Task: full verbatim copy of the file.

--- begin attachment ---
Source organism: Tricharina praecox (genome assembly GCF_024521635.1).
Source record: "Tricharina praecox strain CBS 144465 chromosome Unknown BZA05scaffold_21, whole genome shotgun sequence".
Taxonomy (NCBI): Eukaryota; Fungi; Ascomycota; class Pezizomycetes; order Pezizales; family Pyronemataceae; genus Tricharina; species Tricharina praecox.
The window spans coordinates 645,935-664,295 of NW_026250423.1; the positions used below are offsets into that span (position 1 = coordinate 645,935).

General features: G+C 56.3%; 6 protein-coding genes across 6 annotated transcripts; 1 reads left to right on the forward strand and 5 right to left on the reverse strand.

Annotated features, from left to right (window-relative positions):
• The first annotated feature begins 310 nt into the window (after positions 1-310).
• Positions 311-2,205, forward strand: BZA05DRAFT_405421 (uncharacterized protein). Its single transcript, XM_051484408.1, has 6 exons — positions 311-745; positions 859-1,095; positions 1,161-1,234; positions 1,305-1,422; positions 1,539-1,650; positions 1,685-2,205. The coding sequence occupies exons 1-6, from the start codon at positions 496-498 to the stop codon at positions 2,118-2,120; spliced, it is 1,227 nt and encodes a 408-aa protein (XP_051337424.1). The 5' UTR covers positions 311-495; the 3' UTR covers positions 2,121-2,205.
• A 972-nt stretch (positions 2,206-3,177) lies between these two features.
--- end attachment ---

Source organism: Tricharina praecox (genome assembly GCF_024521635.1).
Source record: "Tricharina praecox strain CBS 144465 chromosome Unknown BZA05scaffold_21, whole genome shotgun sequence".
Taxonomy (NCBI): Eukaryota; Fungi; Ascomycota; class Pezizomycetes; order Pezizales; family Pyronemataceae; genus Tricharina; species Tricharina praecox.
The window spans coordinates 645,935-664,295 of NW_026250423.1; the positions used below are offsets into that span (position 1 = coordinate 645,935).

General features: G+C 56.3%; 6 protein-coding genes across 6 annotated transcripts; 1 reads left to right on the forward strand and 5 right to left on the reverse strand.

Annotated features, from left to right (window-relative positions):
• The first annotated feature begins 310 nt into the window (after positions 1-310).
• Positions 311-2,205, forward strand: BZA05DRAFT_405421 (uncharacterized protein). Its single transcript, XM_051484408.1, has 6 exons — positions 311-745; positions 859-1,095; positions 1,161-1,234; positions 1,305-1,422; positions 1,539-1,650; positions 1,685-2,205. The coding sequence occupies exons 1-6, from the start codon at positions 496-498 to the stop codon at positions 2,118-2,120; spliced, it is 1,227 nt and encodes a 408-aa protein (XP_051337424.1). The 5' UTR covers positions 311-495; the 3' UTR covers positions 2,121-2,205.
• A 972-nt stretch (positions 2,206-3,177) lies between these two features.